The Spark

“The emancipation of the working class will only be achieved by the working class itself.” — Karl Marx

Maryland State Retirees:
Who Can Afford This?

Sep 17, 2018

“It becomes a choice between your house and your life,” Ken Fitch recently told a Baltimore Sun reporter. On January 1, 2019, Fitch’s out-of-pocket prescription drug co-pays are scheduled to increase from about $930 a year to over $11,680 a year!

Fitch is one of four Maryland State retirees who are suing the state and Governor Larry Hogan to try to stop the termination of their state prescription drug plan. Their lawyers are seeking to make their case a class-action suit that would apply to 38,000 Medicare-eligible state retirees who will be forced to enroll in Medicare Part D for their prescription coverage after January 1. The monthly premium charges for Part D plans are similar to the current premiums for Maryland retiree prescription plans, but ... the co-pays are MUCH BIGGER.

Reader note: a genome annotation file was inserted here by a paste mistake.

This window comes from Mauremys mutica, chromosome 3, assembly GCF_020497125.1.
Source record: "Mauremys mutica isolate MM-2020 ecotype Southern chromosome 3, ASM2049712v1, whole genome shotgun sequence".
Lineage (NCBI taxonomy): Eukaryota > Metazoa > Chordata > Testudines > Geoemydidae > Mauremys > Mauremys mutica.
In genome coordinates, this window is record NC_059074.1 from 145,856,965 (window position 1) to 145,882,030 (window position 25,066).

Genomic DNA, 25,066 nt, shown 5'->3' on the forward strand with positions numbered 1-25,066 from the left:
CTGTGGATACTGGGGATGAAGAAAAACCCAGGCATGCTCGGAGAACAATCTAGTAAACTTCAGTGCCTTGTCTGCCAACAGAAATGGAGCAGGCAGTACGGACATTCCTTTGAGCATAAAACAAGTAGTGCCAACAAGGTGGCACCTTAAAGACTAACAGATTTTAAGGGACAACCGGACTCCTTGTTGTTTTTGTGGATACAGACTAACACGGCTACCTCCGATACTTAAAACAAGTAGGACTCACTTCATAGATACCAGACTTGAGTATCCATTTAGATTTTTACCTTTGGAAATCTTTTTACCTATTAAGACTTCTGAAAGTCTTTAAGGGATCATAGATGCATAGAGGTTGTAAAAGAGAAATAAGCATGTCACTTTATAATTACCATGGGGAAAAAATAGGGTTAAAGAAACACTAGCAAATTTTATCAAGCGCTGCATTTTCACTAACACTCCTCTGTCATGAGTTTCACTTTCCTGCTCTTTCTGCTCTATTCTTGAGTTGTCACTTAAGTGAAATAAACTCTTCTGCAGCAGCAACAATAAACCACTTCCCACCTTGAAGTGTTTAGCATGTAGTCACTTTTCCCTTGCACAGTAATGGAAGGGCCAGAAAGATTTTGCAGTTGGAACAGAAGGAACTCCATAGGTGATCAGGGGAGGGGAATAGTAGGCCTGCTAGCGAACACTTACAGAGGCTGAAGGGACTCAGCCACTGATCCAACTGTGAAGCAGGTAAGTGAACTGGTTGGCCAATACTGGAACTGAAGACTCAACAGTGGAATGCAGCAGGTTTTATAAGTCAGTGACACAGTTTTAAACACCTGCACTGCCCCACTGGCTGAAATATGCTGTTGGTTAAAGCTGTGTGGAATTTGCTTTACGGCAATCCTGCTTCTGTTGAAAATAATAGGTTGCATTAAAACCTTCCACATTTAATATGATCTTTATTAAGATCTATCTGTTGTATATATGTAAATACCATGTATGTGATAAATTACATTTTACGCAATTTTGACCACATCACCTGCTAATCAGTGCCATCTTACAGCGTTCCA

The biggest union among Maryland state employees – AFSCME – says they support the lawsuit. But this plan to end state prescription drug coverage for retirees was first approved and put in motion back in 2011 by a governor they vigorously supported – Democrat Martin O’Malley. And in both houses of the heavily Democratic- controlled legislature, almost all the delegates and state senators voted to approve the termination plan. The current Republican governor, Hogan, simply said since taking office in 2015 that he would not stop it.

“The state has forgotten that its employees and retirees are human beings,” the attorneys for the retirees wrote in the lawsuit. But in fact, the state has “forgotten” nothing. The State of Maryland, like every other big organization – public or private, Republican or Democrat – has always remembered to take what it can from working people, and give that in huge tax breaks and subsidies to the big developers, corporations and banks. It has only recognized that its employees and retirees are human beings when it was forced to do so.